I suppose TH gets a kick back in Canadian Tire dollars….
Rust Eze forever….!!!!
“I routinely see five to six months of protection on my 325i in Toronto’s highly varied climate.”
Is that an indoor or outdoor car? I’ve recently discovered that the Turtle Wax ICE spray wax I use and love on my garaged cars only lasts a month or two on the one parked outside, especially in the summer.
It’s unfortunately an outdoor car, although it needs a whole bunch of PDR and a lick of paint (stone chips) before I can justify indoor storage. I’ve had a similar experience with most dedicated spray wax products, they stop beading after just a few weeks. While it’s a bit laborious to shake up the Collinite 845, the longevity is worth it.
Good to know, thanks!
Any wash that doesn’t involve soap and water is going to leave swirls. Maybe not critical to the target readers of the article, but it’s true nonetheless. Especially if you’re planning additional detailing steps like applying wax, you must use water.
Haven’t used Perl, so maybe it’s better, but…c’mon…the default “new to detailing” plastic and trim product recommendation is marine 303. Everyone knows that. It’s great stuff. I am using Pinnacle’s Vinyl and Rubber treatment because it smells good, but 303 performs as well as anything I’ve tried.
Wheel cleaner sucks, it eats the finish and it’s not necessary. Soap and water and one of those wheel woolies is all you need. Even if you’re not up to ceramic coating your car, ceramic coating the wheels is absolutely worth it. Application is a bit less critical than on the main bodywork. It will last multiple years and 80% of the brake dust just rinses off. Agitate just a little with soap and a wheel woolie and the rest of the brake dust is gone.
People swear by Collinite, especially for longevity with a wax. Wouldn’t argue with that. A Polymer based sealant can outlast any wax and can be incredibly easy to apply, if minimizing work is the goal here. It’s a bit more expensive, but Pinnacle Black Label Diamond Paint Sealant (not Diamond Paint Coating, that’s ceramic) is worth every penny. You can get a year out of one application with two coats and it is literally the easiest paint protection product to apply that I have ever used. Apply thin and…”buff” is too strong a word for what you actually need to do…just lightly wipe it with a microfiber cloth and you’re done. Smells good too.
Collinite makes awesome stuff. Regularly use 845 and 915. 915 doesn’t have the longevity of 845 but man does it make a dark colored car pop.
With all due respect… without the approval of Svend, this list is just a list.
Any recommendations for getting off pitch? Both the old and unseen hard crusty stuff and the oh-crap-pitch-just-dropped variety. I personally use butter, yes, butter, after chipping the hard stuff off with a plastic scraper. Works great on hands too. Has someone found something better?
Let’s have a moment of love for that old H-body hatchback up there. A design that deserved better mechanicals under it.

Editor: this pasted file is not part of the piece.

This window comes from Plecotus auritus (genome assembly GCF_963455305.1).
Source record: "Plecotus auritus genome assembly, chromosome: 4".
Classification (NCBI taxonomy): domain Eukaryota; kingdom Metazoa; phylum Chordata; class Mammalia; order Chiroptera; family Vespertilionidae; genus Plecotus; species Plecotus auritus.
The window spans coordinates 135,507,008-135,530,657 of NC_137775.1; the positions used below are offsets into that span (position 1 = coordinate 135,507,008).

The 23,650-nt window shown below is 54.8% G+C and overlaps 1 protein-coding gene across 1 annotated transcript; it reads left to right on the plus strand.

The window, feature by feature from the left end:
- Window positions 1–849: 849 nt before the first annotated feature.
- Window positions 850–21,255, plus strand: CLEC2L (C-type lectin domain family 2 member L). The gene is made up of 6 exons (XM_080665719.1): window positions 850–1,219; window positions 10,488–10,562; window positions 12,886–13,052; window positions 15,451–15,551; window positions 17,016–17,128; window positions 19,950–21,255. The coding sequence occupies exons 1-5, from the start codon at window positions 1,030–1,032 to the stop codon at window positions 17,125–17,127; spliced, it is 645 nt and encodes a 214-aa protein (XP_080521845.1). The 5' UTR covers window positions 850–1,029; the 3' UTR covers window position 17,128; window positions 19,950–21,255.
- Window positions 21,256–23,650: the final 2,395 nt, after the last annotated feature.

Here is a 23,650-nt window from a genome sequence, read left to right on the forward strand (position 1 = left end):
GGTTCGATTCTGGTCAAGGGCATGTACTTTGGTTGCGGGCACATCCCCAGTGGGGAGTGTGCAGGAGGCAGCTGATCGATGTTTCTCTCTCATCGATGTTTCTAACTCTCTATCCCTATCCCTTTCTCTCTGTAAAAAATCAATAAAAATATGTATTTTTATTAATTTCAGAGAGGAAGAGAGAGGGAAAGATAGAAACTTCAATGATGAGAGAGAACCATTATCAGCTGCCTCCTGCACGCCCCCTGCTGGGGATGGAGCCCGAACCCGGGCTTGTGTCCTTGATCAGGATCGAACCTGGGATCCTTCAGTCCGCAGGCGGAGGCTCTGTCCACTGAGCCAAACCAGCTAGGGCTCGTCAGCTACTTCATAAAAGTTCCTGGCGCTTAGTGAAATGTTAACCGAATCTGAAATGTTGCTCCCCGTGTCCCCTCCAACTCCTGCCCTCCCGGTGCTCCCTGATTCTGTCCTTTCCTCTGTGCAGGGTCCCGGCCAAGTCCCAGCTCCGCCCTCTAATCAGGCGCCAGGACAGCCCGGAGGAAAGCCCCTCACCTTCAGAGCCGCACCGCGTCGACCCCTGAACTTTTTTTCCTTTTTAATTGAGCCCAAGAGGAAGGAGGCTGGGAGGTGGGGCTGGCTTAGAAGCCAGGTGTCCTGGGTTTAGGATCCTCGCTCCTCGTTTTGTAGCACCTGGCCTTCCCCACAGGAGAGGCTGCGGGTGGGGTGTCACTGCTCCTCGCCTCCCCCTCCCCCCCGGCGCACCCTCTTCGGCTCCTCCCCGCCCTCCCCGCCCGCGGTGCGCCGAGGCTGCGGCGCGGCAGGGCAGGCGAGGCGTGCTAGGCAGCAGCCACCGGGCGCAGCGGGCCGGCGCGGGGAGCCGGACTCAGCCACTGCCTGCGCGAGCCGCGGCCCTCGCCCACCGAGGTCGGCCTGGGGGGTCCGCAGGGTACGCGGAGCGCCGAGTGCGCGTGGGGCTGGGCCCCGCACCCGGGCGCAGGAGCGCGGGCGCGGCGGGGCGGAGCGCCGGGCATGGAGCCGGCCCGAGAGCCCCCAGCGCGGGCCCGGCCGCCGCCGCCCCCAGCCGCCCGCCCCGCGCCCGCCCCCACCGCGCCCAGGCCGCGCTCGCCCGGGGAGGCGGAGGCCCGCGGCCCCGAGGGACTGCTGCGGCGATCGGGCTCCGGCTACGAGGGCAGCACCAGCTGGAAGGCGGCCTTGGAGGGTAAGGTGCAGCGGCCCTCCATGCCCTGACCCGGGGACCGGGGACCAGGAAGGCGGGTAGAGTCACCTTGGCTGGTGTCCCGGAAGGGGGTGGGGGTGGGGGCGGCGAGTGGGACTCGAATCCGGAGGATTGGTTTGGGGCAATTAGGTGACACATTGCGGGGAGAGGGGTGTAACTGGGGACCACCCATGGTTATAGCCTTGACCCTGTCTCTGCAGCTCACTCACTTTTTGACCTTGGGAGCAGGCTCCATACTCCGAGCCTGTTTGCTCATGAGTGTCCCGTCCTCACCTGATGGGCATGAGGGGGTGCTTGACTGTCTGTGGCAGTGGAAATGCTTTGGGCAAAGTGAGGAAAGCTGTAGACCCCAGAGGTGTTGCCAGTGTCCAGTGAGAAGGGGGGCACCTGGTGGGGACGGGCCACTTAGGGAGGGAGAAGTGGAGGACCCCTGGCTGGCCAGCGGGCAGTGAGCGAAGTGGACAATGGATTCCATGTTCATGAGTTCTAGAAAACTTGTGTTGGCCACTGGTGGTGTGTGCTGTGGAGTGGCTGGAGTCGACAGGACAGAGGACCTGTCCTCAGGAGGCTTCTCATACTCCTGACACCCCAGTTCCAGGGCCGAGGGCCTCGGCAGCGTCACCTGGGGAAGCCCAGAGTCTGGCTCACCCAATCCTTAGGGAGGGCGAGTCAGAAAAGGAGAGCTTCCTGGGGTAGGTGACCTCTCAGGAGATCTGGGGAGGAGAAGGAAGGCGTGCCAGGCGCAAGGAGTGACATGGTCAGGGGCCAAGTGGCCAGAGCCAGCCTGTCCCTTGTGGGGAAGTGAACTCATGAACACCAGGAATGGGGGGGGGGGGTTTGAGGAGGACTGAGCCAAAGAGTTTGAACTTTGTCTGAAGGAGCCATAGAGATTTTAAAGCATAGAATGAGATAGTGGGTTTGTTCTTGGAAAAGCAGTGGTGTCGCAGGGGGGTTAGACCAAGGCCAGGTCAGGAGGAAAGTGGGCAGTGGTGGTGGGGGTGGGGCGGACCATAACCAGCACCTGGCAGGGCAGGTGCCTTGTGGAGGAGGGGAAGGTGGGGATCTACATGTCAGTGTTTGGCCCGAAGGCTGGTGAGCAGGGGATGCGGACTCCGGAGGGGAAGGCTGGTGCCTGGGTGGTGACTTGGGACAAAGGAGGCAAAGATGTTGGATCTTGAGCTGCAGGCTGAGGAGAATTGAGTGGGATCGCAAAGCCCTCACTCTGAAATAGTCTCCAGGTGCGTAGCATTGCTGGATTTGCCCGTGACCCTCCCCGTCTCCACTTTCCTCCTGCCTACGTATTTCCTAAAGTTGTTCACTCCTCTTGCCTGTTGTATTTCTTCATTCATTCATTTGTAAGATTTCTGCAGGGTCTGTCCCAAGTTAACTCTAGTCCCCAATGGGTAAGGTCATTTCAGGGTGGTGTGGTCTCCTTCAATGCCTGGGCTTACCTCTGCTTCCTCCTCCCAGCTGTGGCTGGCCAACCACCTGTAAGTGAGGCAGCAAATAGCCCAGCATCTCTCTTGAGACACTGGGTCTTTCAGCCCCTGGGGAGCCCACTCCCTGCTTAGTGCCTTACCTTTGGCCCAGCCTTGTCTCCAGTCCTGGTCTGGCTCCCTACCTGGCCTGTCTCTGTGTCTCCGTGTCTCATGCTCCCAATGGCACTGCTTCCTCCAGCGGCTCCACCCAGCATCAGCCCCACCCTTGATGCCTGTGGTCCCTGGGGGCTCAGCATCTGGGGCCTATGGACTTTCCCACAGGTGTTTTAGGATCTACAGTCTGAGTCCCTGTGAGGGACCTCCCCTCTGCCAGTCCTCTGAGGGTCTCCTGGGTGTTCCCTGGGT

So I doubt I am in the minority of wanting to know how to get pet hair and goldfish dust out of interior fabrics. Give me products for these tasks.
Best bet is a shop vac with car attachments.
A paintbrush will be of great help for this. You want something with bristles that are stiff enough. Agitate, vacuum, apply cleaner, agitate again and blot off with a MF.
And for pet hair a simple dish washing rubber glove will pull them right out. Ideally you want those with the little dimples.
It took me a minute to realize that goldfish dust referred to the crackers and wasn’t part of the pet hair problem.
As others have noted, a good brush and a strong vacuum work wonders for Goldfish dust. As for pet hair, I’ve previously used pumice stones, although I’ve heard good things about silicone and rubber-based brushes.
Nanotech Protection’s Wet Coat, it gives out the water beading effects of ppf in a spray bottle, spray it to a wet panel and rinse, boom, hydrophobic, usable on glass too, but needs to be properly re-buffed after the paint is dry
I’ve used both the All in One Polish and the High Gloss Sealant Glaze from Klasse.
Acrylic and it lasts. But I’m traveling on a winter long ski trip and just used
It’s a spray on, a bit easier/quicker to apply, and works fairly well. All three products wipe off with microfiber clothes. I’ve also used a more complex.ceramic coating in the past, lasted well over a year. Was not that difficult to apply.
+1 for the Black Hole Glaze, and it’s counterpart, White Diamond Glaze. The Black hole made my Mazda6 a deeper blue, and made my white pearl Sonata seem like it’s own light source when wax was applied.
I am going to say it outright, ceramics are great, but don’t pop like a nice glaze and wax.
Glad someone mentioned it. I have a black Mini Clubman and I feel like I’m CONSTANTLY chasing swirls around it. It looks so good from 3′ away, but I get close and I see every blemish. I’m anal about it and no one else sees the swirls even after I point them out. Going to give this stuff a try. Thanks!
I’d add a good window cleaner and a ceramic glass coat. Mine usually last 6 months and reduce the reliance on wipers while greatly improving visibility.